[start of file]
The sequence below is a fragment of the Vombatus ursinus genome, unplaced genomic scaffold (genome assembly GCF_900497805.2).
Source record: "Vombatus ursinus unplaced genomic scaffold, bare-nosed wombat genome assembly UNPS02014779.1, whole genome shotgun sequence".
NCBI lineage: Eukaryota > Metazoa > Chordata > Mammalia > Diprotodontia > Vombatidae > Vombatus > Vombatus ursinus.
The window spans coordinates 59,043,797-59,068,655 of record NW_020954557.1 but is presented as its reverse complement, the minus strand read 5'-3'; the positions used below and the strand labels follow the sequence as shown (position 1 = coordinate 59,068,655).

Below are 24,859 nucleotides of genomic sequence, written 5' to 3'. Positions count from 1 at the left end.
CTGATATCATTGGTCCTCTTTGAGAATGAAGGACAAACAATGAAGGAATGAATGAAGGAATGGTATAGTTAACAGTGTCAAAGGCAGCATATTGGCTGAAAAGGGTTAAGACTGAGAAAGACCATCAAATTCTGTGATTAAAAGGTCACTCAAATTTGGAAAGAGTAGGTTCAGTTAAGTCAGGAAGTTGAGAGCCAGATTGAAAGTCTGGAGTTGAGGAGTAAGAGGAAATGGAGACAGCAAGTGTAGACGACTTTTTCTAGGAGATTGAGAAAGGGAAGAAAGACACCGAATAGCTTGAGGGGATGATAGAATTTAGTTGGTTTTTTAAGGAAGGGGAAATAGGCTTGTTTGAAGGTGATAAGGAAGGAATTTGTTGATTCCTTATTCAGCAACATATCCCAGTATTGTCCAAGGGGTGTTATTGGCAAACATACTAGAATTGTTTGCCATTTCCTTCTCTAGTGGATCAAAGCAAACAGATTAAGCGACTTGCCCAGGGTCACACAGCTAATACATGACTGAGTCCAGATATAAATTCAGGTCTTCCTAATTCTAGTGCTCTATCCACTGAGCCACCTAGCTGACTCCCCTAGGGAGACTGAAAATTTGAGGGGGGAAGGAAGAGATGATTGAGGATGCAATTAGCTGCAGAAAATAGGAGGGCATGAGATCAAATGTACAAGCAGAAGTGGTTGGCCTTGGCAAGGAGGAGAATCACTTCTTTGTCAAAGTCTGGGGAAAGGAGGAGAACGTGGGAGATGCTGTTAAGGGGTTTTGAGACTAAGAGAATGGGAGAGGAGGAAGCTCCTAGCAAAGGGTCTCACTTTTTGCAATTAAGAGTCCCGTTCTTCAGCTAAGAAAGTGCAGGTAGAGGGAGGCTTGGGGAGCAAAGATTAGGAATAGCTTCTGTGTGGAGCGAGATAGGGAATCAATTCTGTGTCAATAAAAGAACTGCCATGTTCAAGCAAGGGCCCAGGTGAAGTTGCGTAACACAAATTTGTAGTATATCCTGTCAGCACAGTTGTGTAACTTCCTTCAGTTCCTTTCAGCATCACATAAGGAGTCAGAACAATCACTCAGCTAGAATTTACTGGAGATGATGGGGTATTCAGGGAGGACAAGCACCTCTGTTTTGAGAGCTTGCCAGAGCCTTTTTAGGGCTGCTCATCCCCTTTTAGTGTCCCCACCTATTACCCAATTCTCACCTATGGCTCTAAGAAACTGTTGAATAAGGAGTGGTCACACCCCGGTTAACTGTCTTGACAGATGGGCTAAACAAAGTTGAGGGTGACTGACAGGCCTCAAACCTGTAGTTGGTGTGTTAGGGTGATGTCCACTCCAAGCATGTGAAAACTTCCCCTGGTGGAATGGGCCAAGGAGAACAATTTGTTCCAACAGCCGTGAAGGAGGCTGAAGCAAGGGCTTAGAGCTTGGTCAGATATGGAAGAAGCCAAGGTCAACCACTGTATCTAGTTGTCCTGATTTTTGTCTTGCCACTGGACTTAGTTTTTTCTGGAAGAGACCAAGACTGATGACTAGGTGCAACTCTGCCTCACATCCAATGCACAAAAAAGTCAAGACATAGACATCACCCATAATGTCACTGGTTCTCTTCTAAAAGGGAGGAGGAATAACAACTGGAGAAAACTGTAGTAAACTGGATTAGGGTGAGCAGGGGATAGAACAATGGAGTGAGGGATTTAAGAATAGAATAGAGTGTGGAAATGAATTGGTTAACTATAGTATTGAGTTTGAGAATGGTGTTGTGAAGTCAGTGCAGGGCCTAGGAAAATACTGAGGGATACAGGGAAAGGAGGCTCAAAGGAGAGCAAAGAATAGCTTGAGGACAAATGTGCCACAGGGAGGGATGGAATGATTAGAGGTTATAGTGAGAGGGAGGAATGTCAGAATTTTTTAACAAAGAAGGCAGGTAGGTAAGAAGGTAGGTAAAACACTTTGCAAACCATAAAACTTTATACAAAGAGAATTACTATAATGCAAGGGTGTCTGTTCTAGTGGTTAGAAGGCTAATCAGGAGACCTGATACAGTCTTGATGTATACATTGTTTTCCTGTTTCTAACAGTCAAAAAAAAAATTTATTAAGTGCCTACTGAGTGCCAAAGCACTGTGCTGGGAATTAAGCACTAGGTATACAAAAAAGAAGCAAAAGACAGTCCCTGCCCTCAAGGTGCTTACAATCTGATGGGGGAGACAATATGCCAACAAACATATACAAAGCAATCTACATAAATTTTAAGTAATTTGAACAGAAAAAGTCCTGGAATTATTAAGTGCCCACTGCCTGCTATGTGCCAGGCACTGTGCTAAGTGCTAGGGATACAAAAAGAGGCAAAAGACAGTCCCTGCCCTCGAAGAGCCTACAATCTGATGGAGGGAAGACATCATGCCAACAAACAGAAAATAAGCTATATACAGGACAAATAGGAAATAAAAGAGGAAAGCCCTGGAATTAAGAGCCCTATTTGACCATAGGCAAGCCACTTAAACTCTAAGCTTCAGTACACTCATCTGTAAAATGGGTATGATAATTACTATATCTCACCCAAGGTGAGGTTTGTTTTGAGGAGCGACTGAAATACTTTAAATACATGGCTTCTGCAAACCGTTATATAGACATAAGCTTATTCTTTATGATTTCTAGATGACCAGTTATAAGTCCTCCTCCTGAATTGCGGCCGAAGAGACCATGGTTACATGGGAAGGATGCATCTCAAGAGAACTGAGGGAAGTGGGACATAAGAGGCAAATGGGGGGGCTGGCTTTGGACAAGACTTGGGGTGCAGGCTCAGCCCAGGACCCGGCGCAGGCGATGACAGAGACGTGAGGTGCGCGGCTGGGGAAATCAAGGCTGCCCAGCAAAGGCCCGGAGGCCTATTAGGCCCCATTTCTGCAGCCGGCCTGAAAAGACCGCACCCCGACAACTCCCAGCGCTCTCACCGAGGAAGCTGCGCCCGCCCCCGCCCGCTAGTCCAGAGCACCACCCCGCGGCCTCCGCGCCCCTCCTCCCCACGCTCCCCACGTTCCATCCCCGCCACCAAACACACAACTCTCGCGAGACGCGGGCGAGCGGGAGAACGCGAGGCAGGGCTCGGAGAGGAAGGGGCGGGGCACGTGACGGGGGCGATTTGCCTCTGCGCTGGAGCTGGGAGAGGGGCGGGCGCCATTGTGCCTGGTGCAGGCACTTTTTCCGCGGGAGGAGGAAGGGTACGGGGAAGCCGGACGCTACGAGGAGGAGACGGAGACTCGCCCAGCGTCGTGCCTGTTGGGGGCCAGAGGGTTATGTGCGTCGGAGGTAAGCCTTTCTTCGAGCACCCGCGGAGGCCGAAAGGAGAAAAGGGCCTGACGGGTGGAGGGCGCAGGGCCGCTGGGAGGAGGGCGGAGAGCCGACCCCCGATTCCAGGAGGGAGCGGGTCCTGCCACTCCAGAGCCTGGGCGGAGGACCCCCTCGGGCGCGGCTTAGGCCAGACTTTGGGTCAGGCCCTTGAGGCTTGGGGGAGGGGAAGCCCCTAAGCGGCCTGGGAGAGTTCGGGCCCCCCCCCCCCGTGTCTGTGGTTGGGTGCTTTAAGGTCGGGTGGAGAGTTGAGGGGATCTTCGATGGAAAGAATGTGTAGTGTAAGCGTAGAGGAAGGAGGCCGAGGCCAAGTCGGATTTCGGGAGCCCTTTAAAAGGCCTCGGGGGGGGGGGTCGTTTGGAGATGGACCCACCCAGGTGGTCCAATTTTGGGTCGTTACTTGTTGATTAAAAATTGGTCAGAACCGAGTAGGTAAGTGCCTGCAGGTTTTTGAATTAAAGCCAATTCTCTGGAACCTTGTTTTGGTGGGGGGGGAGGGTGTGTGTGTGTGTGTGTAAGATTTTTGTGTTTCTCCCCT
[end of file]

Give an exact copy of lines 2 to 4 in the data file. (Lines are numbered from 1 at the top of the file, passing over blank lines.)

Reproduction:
Source record: "Vombatus ursinus unplaced genomic scaffold, bare-nosed wombat genome assembly UNPS02014779.1, whole genome shotgun sequence".
NCBI lineage: Eukaryota > Metazoa > Chordata > Mammalia > Diprotodontia > Vombatidae > Vombatus > Vombatus ursinus.
The window spans coordinates 59,043,797-59,068,655 of record NW_020954557.1 but is presented as its reverse complement, the minus strand read 5'-3'; the positions used below and the strand labels follow the sequence as shown (position 1 = coordinate 59,068,655).